(this entertained me to an irrational extent 😉 this might become a thing)
Observation: Hemming pants is more complicated then hemming shorts or a dress. Usually with shorts or a dress if you don’t have it the exact correct length, it is very hard to notice. With pants it is a little more noticeable. If they are too long you trip, if they are too short you have unplanned ankle exposure. Neither of these things are the end of the world but are very annoying.
The proper technique to hem any garment is the Subject wears said garment and stands very still. Movement on the part of the Subject will lead to incorrect data for the person marking. The “Marker” uses a ruler to measure from the floor to a chosen Horizontal Balance Line. Twelve inches up is a safe choice because of the length of most rulers. After the Horizontal Balance Line (HBL) has been marked all around the Subject’s garment the “Marker” then measures from the HBL down to the desired end length of the garment. This measurement is how the garment is then marked and hemmed.
Hypothesis: This HBL Hem approach is impossible without two people. I believe that marking the irregular height of a waistband on a wall while wearing the garment can be accurate guide in solo HBL hemming.
Prediction: In accurately marking the height of a waistband at Center Back, Center Front, and both Side Seams, this will provide the information needed to tack the pants to the wall at these four points to simulate the slant of the body. Then while the garment is tacked to the wall the Marker can measure the HBL from the floor, per usual. This does not account for the difference in marking pants on a more 3 dimensional shape (the body) versus what we will be doing which is marking the garment on a more 2 dimensional shape (the wall).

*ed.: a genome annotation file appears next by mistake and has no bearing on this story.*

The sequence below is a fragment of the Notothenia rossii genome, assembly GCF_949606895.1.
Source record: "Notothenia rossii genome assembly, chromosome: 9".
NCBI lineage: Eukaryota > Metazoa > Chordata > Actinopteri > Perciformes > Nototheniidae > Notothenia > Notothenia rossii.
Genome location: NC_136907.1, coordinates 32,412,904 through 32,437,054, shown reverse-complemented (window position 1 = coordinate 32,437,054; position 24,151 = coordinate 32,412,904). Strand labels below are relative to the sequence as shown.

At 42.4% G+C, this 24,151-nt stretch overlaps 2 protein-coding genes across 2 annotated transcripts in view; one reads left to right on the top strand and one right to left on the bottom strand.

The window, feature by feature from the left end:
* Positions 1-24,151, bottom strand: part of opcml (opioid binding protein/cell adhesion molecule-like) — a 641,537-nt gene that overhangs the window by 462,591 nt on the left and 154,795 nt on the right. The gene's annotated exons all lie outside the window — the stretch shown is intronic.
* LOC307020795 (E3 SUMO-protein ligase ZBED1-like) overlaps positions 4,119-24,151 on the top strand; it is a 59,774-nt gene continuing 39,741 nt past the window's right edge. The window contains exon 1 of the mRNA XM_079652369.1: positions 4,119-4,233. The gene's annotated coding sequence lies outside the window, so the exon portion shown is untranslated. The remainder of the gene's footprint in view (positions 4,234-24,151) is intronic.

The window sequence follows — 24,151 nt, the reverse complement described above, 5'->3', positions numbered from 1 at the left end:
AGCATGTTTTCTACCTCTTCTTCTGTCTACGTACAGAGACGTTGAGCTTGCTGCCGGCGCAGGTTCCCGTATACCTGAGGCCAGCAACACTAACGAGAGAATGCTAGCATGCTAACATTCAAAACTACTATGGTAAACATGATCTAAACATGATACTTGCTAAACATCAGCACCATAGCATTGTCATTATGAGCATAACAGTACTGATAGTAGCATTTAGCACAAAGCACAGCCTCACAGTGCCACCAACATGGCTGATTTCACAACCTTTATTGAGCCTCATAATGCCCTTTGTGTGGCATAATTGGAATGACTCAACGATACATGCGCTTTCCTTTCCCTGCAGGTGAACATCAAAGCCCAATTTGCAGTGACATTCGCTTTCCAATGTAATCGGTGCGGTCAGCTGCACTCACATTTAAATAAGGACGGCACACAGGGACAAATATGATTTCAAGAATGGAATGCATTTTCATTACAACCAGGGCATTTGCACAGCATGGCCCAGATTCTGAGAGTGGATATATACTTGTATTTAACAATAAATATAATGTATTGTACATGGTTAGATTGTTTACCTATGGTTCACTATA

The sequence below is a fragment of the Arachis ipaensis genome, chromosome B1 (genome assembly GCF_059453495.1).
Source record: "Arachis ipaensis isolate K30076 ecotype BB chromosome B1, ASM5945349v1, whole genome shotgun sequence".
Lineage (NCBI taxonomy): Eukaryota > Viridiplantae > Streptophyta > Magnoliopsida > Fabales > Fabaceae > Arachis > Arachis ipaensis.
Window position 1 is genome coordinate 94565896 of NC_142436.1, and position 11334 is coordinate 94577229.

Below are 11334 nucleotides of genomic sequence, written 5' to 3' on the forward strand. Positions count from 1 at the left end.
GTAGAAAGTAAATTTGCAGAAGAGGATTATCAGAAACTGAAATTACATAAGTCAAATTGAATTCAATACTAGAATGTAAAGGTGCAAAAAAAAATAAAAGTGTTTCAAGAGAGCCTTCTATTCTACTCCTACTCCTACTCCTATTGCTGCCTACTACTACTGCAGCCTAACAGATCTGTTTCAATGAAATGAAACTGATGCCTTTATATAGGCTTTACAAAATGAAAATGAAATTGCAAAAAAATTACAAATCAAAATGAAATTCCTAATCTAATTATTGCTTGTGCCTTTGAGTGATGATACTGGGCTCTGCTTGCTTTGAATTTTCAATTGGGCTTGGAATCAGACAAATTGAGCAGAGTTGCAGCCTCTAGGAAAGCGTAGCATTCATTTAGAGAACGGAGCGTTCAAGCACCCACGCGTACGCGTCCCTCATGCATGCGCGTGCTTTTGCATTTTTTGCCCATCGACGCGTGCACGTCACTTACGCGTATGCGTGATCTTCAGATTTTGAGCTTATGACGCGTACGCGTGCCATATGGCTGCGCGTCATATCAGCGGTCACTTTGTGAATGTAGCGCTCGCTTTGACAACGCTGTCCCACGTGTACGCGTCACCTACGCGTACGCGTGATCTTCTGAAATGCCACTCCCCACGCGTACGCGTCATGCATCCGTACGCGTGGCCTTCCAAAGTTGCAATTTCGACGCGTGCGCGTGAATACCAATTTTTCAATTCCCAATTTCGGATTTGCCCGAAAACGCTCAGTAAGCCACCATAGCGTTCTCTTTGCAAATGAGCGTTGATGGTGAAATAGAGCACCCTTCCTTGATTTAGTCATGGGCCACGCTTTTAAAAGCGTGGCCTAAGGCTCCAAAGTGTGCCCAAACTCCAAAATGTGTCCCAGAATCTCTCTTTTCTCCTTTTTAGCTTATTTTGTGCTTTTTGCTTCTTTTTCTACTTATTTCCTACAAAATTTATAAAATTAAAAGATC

Step 1: With garment on stand straight against a flat wall.
Step 2: To the best of your ability accurately mark Center Back, Center Front, and both Side Seams by placing thumb tacks on the wall.
Step 3: Remove pants. Tack them onto the wall using your markers at Center Back, Center Front, and both Sides Seams.
Step 4: Measure and mark from floor up to establish Horizontal Balance Line.
Step 5: Measure down from Horizontal Balance Line to desired length. Use this measurement to hem your pants.
Conclusion: It works well enough for me :)! No tripping and no weird unintentional ankle attention. I vote a win.